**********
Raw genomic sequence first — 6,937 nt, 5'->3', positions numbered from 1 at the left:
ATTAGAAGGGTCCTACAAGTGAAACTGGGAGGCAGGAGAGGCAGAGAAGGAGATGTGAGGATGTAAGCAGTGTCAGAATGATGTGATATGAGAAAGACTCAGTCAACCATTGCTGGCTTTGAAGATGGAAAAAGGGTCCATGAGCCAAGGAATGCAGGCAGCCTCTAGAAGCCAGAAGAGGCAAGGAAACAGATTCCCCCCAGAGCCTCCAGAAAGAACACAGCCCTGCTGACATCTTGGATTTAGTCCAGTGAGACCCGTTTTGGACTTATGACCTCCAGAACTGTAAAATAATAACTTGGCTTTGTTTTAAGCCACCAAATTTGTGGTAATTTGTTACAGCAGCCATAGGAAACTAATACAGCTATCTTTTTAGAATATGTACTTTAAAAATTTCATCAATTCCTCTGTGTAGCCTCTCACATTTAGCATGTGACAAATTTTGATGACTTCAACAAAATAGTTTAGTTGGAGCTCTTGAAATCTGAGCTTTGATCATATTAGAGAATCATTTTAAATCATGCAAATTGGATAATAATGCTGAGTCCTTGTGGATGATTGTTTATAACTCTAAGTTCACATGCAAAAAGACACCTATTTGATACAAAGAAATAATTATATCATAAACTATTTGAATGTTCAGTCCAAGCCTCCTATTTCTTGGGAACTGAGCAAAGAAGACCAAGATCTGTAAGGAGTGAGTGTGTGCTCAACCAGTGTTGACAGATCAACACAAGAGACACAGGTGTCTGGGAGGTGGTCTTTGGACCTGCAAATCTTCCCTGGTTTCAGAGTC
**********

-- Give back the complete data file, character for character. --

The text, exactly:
Raw genomic sequence first — 6,937 nt, 5'->3', positions numbered from 1 at the left:
ATTAGAAGGGTCCTACAAGTGAAACTGGGAGGCAGGAGAGGCAGAGAAGGAGATGTGAGGATGTAAGCAGTGTCAGAATGATGTGATATGAGAAAGACTCAGTCAACCATTGCTGGCTTTGAAGATGGAAAAAGGGTCCATGAGCCAAGGAATGCAGGCAGCCTCTAGAAGCCAGAAGAGGCAAGGAAACAGATTCCCCCCAGAGCCTCCAGAAAGAACACAGCCCTGCTGACATCTTGGATTTAGTCCAGTGAGACCCGTTTTGGACTTATGACCTCCAGAACTGTAAAATAATAACTTGGCTTTGTTTTAAGCCACCAAATTTGTGGTAATTTGTTACAGCAGCCATAGGAAACTAATACAGCTATCTTTTTAGAATATGTACTTTAAAAATTTCATCAATTCCTCTGTGTAGCCTCTCACATTTAGCATGTGACAAATTTTGATGACTTCAACAAAATAGTTTAGTTGGAGCTCTTGAAATCTGAGCTTTGATCATATTAGAGAATCATTTTAAATCATGCAAATTGGATAATAATGCTGAGTCCTTGTGGATGATTGTTTATAACTCTAAGTTCACATGCAAAAAGACACCTATTTGATACAAAGAAATAATTATATCATAAACTATTTGAATGTTCAGTCCAAGCCTCCTATTTCTTGGGAACTGAGCAAAGAAGACCAAGATCTGTAAGGAGTGAGTGTGTGCTCAACCAGTGTTGACAGATCAACACAAGAGACACAGGTGTCTGGGAGGTGGTCTTTGGACCTGCAAATCTTCCCTGGTTTCAGAGTC